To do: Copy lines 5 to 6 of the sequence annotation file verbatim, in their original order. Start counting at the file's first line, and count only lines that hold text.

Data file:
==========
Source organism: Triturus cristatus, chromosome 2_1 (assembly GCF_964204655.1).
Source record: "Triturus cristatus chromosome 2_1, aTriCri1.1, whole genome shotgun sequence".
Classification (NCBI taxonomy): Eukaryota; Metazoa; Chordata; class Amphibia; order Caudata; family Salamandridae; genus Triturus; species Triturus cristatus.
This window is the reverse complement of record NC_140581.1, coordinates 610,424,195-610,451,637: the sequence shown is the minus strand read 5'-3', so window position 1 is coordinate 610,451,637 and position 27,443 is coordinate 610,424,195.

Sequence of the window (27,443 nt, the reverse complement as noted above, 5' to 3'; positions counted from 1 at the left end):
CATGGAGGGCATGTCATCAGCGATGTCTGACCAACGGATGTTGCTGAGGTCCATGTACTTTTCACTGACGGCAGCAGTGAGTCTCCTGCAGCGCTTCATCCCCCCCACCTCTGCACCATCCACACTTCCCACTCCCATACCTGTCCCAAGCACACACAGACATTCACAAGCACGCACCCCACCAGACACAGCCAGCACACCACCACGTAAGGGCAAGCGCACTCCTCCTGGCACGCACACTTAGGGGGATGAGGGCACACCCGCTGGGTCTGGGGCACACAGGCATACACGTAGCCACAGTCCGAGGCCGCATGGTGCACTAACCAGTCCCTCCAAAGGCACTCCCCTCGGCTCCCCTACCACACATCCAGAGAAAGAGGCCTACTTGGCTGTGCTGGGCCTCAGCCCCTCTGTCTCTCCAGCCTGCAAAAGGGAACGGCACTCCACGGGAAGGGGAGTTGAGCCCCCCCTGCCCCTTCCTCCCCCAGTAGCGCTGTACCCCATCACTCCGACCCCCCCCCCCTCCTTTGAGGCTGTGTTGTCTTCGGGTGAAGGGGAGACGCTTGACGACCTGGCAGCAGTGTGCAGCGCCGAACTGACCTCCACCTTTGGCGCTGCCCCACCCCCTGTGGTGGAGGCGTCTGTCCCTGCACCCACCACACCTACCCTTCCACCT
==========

Sequence of the window (27,443 nt, the reverse complement as noted above, 5' to 3'; positions counted from 1 at the left end):
CATGGAGGGCATGTCATCAGCGATGTCTGACCAACGGATGTTGCTGAGGTCCATGTACTTTTCACTGACGGCAGCAGTGAGTCTCCTGCAGCGCTTCATCCCCCCCACCTCTGCACCATCCACACTTCCCACTCCCATACCTGTCCCAAGCACACACAGACATTCACAAGCACGCACCCCACCAGACACAGCCAGCACACCACCACGTAAGGGCAAGCGCACTCCTCCTGGCACGCACACTTAGGGGGATGAGGGCACACCCGCTGGGTCTGGGGCACACAGGCATACACGTAGCCACAGTCCGAGGCCGCATGGTGCACTAACCAGTCCCTCCAAAGGCACTCCCCTCGGCTCCCCTACCACACATCCAGAGAAAGAGGCCTACTTGGCTGTGCTGGGCCTCAGCCCCTCTGTCTCTCCAGCCTGCAAAAGGGAACGGCACTCCACGGGAAGGGGAGTTGAGCCCCCCCTGCCCCTTCCTCCCCCAGTAGCGCTGTACCCCATCACTCCGACCCCCCCCCCCTCCTTTGAGGCTGTGTTGTCTTCGGGTGAAGGGGAGACGCTTGACGACCTGGCAGCAGTGTGCAGCGCCGAACTGACCTCCACCTTTGGCGCTGCCCCACCCCCTGTGGTGGAGGCGTCTGTCCCTGCACCCACCACACCTACCCTTCCACCT